NIME 2020 Human-Sound Interaction (HSI) Workshop

The design of interactions with sound and audio processes is a seminal activity in the creation of a performance, installation, a virtual sound environment, or interface for musical expression. The interaction design is often fixated by the interface without taking into account human factors and our diverse abilities to perceive the sound and interface affordances.
Human-Sound Interaction (HSI) look at human-centered interaction design aspects that determine the realisation and appreciation of musical works (installations, composition and performance), interfaces for sound design and musical expression, augmented instruments, sonic aspects of virtual environments, interactive audiovisual dance performances.

Related Publication
Balandino Di Donato, Christopher Dewey, and Tychonas Michailidis. 2020. Human-Sound Interaction: Towards a Human-Centred Sonic Interaction Design approach. In 7th International Conference on Movement and Comput-ing (MOCO '20), July 15–17, 2020, Jersey City/ Virtual, NJ, USA.ACM, NewYork, NY, USA, 4 pages. DOI: 10.1145/3401956.3404233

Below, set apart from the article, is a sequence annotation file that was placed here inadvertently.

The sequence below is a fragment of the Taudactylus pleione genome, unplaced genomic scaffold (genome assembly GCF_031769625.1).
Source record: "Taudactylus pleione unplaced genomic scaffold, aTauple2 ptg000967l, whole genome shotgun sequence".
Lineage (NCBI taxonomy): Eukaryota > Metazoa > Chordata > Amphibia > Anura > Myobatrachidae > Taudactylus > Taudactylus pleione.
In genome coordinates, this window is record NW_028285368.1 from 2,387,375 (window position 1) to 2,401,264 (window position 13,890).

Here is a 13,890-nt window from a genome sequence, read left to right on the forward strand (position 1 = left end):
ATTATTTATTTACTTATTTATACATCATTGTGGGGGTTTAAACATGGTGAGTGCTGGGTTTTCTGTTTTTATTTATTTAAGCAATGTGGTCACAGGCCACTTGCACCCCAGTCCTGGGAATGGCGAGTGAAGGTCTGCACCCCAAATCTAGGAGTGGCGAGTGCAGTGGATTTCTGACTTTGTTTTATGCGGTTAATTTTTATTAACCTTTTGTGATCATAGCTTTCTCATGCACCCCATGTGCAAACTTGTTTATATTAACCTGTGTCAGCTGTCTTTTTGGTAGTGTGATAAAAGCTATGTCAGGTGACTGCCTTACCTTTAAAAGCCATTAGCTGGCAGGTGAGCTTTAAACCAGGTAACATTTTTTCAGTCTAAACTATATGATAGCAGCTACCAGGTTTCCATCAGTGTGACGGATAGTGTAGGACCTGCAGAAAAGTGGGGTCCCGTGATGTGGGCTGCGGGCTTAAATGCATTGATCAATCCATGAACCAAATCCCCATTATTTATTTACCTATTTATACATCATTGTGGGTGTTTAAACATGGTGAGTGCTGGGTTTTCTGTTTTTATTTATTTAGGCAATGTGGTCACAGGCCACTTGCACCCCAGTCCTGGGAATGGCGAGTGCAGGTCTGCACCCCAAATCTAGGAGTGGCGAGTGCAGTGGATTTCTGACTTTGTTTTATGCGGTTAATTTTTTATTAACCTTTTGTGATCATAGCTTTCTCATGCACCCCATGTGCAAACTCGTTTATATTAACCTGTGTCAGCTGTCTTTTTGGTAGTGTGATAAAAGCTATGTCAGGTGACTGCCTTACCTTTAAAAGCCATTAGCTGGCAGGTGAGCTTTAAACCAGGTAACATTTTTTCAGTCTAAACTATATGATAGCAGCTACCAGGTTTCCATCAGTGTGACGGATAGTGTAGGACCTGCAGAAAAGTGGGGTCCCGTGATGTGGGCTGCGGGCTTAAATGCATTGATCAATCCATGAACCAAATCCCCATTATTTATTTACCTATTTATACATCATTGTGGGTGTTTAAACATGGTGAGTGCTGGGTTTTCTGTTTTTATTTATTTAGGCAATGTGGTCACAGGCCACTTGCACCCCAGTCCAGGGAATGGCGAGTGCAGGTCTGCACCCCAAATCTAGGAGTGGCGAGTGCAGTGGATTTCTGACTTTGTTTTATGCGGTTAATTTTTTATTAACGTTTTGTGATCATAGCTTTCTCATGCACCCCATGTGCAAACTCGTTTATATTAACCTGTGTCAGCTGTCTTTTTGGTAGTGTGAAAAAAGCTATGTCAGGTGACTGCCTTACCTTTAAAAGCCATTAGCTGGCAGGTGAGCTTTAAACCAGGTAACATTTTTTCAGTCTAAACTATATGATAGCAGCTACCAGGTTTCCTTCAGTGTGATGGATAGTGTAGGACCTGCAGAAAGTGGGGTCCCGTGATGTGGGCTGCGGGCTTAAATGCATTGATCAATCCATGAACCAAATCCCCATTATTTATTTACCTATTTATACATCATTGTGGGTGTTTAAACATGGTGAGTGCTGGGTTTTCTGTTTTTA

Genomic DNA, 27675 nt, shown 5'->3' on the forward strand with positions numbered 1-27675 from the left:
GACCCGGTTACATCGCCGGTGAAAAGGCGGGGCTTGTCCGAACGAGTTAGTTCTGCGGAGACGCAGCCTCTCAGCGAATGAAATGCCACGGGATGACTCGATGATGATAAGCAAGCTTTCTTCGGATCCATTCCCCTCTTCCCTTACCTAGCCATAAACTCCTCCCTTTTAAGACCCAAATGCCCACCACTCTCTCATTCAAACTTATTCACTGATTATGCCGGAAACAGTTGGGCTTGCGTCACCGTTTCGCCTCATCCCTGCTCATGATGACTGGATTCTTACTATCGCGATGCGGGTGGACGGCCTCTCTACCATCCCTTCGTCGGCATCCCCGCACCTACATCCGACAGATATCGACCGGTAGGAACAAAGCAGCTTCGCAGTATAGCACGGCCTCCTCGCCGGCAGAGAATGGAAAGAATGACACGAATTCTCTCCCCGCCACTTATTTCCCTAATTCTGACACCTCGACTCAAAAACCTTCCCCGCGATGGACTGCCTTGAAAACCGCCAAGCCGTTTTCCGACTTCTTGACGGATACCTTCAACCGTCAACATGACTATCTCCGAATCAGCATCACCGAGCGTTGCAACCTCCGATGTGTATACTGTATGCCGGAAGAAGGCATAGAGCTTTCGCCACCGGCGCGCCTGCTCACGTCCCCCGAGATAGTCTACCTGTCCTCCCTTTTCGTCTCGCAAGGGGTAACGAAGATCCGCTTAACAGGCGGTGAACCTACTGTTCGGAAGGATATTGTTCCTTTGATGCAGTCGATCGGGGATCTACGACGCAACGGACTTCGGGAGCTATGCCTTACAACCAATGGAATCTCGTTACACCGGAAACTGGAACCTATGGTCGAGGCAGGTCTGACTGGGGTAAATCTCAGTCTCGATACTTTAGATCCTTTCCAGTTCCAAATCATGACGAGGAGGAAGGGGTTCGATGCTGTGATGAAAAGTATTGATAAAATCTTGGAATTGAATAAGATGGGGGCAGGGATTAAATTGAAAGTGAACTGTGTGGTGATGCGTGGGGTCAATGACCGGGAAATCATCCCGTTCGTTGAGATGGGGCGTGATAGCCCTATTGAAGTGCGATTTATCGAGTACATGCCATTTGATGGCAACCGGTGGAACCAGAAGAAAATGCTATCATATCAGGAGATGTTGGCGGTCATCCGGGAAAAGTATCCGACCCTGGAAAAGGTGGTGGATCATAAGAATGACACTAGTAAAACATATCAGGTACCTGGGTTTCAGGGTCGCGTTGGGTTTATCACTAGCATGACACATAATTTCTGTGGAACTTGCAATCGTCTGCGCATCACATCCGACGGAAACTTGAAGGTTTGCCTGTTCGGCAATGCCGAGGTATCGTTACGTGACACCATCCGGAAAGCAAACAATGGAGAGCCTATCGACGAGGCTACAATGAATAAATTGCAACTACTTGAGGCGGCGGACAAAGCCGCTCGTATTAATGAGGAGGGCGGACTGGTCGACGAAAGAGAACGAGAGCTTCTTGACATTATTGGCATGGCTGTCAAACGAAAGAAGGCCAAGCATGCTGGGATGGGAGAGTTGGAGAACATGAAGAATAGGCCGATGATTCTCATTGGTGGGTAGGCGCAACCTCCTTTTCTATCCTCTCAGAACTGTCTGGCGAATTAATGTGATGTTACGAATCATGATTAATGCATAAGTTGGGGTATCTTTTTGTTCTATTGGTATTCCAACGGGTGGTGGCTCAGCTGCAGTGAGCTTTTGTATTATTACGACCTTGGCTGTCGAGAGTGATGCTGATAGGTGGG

Background and Aims

Referring to principles of affordance of musical sound, and the diversity of abilities and human factors to perceive them, this workshop invites participants to take part in a collaborative activity for the exploration of Human-Sound Inter-action (HSI), defined as direct, engaging, natural and embodied interaction with sound [1]: